2. Is the food correct for the dog’s breed: i.e large breed pups like great danes should eat a diet designed for large breed puppies
  3. Price; if you think the food is cheap, than consider the quality of food within will be likewise
  4. Dry/wet; this is entirely up to you, but remember wet feed is 80-90% water, most good nutrition is actually obtained from dry kibble

If thinking about making home food / organic foods, ensure you do a bit of research as to what foods are best reccomended and what foods should be avoided.

Here are just a few things to be aware of

  • a diet consisting purely of raw meat is low in calcium, and can lead to conditions like rickets, where bone density is poor and bones may readily fracture
  • Changing of diet regularly may lead it inflammatory bowel disease (IBD)
  • Avoid toxic foods (see below)
  • 100% wet food diet, can increase progression of periodontal disease
  • A small cookie is equivalent to 1 Hamburger or 57g bar of chocolate
  • 28g Cheese is equivalent to 2.5 Hamburgers or 1.5 x 57g bars of chocolate
  • 1 hot dog is equivalent to 3 Hamburgers or 2 x 57g bars of chocolate


  • Avocado – contain a toxin that may cause intestinal irritation, causing vomiting and diarrhoea.
  • Daily consumption of raw egg whites – (with out egg yolk) interfere with absorbtion of Vitamin B,  leading to poor growth, lethargy and dermatitis.  Raw eggs may also contain salmonella.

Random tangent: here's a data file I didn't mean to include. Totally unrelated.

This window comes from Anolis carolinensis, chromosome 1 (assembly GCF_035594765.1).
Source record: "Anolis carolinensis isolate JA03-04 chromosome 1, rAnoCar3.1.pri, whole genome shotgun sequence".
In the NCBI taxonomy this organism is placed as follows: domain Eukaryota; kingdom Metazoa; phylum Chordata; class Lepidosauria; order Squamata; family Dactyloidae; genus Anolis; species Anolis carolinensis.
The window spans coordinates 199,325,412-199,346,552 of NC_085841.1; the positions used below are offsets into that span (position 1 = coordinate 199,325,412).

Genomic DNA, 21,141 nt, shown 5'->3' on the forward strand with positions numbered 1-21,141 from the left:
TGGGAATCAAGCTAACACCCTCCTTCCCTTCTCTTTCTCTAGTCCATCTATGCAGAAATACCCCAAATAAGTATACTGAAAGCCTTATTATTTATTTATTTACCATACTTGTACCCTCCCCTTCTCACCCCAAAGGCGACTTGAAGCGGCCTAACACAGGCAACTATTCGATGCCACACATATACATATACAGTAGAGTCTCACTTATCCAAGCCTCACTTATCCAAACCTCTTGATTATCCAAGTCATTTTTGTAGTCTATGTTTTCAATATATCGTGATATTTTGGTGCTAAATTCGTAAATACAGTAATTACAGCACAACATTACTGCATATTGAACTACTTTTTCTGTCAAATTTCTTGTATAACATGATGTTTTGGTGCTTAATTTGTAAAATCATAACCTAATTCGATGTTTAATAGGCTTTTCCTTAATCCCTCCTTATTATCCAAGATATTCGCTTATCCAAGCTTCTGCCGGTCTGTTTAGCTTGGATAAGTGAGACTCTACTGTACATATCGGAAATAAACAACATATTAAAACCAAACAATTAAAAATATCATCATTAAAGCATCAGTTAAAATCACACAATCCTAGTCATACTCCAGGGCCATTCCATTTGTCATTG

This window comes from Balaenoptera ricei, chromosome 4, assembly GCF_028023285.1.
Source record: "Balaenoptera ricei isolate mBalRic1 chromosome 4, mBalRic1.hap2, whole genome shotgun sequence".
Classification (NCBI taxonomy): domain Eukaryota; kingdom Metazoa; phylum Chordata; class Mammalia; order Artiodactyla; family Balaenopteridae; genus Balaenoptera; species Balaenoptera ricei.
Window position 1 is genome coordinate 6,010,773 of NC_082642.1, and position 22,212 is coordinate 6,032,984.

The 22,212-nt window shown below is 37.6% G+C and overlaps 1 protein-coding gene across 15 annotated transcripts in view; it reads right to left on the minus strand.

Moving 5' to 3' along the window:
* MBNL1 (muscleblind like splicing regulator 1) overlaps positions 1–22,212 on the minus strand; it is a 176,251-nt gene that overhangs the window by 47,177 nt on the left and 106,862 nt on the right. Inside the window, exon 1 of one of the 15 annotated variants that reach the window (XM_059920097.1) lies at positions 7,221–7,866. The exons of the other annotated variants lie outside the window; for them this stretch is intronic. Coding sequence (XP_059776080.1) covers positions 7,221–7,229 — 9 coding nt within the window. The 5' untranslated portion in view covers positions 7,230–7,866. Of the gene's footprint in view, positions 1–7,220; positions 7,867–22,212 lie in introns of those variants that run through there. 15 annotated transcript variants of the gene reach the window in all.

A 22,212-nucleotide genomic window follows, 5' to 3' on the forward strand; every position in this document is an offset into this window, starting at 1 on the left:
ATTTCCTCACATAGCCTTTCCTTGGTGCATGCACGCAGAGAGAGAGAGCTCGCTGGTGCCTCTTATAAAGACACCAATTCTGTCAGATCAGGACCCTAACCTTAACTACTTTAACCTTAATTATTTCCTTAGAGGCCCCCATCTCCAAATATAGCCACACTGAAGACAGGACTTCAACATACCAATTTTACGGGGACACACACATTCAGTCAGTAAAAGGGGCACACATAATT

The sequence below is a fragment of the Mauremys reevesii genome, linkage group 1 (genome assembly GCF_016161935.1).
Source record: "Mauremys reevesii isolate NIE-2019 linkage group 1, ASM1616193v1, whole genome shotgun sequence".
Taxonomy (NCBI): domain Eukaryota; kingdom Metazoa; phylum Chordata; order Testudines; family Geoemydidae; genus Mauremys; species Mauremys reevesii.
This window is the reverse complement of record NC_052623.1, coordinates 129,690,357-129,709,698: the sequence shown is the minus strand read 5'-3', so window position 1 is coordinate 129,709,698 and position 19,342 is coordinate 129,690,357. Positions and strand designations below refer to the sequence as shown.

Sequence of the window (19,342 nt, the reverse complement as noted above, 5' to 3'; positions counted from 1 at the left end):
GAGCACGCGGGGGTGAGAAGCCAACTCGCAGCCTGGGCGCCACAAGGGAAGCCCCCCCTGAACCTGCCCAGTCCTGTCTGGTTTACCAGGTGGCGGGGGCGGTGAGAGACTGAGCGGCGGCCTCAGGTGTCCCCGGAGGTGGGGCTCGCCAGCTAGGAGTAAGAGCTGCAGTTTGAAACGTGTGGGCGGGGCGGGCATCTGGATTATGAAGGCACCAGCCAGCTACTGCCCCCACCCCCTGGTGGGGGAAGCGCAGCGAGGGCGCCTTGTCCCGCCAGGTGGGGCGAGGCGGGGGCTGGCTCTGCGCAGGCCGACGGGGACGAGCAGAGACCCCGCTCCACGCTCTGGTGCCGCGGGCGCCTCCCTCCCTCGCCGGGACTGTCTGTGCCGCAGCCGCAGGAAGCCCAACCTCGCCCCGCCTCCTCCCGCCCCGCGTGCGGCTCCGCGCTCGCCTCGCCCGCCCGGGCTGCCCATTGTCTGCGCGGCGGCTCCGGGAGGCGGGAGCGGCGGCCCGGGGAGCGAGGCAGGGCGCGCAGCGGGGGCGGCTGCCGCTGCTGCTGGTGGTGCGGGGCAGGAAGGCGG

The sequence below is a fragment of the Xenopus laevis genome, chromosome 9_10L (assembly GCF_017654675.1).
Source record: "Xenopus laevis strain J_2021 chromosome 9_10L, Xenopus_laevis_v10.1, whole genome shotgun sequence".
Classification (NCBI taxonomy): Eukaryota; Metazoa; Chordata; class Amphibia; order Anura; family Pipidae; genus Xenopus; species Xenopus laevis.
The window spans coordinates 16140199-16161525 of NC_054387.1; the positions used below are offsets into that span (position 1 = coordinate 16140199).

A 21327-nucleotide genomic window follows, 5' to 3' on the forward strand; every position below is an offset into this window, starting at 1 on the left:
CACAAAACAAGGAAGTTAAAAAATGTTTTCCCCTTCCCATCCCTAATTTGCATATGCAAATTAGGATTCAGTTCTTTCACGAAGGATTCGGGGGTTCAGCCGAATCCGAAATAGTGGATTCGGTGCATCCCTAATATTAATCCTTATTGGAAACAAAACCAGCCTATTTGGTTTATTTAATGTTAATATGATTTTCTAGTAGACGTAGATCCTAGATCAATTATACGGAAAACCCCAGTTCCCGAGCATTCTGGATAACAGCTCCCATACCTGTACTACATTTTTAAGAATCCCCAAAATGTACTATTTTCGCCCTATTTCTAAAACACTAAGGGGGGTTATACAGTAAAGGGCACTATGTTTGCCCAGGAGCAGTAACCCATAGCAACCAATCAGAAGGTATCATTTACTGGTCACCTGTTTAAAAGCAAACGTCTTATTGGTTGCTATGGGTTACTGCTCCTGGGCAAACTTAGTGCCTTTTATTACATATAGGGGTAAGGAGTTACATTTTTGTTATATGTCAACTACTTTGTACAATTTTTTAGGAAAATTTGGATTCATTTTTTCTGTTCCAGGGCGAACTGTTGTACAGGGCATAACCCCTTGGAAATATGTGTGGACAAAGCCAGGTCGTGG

• Macadamia Nuts –  can cause locomotory problems such as weakness, tremors, or paralysis of the hindlegs.  toxic dose can be as little as 1 nut per kg of dog.
  • Chocolate –  contains theobromine, which is a heart and nervous system stimulant.  ingestion can lead to arrhythmias, tremors and seizures
  • Onion – and garlic – cause damage to the membranes of red blood cells that result in a haemolytic anemia (lack of blood due to red blood cell destruction).  Signs develop several days after ingestion, include breathlessness, weakness, and blood coloured urine.
  • Sultanas and Raisins – may lead to acute kidney failure in dogs.



Puppies will grow into their adult teeth usually by 6 months of age, it is important to check their teeth around this time to see if any deciduous (baby) teeth are still remaining, as this may require extraction.  A good time for this to occur is when they are being desexed, as teeth extractions require a general anaesthetic.

Diets comprising wet food are considered more prone to developing periodontal disease, thus providing kibble and dental stick aid prevention of periodontal disease by providing something to gnaw on.  It is important to avoid cooked bones at all costs, raw bones are acceptable, but it is important to get the correct size of bone for the size of the dog.  Avoid all bones that have pointy parts and could potentially be bitten off and swallowed potentially risking intestinal perforation or blockage.  Most dogs are safe with raw chicken necks or wings, but confer with us at Gray St Vet Clinic.

It is important to look into your dog’s mouth regularly particularly if it has a smelly breath or is not eating its food.  Just like us bad teeth will fall out, cause a painful infection, the dog may loose weight dramatically and may lead to kidney failure.


At Gray St Veterinary clinic we can answer any questions you have about you best friend.We offer helpful veterinary advice to ensure your pet has a long healthy life by your side.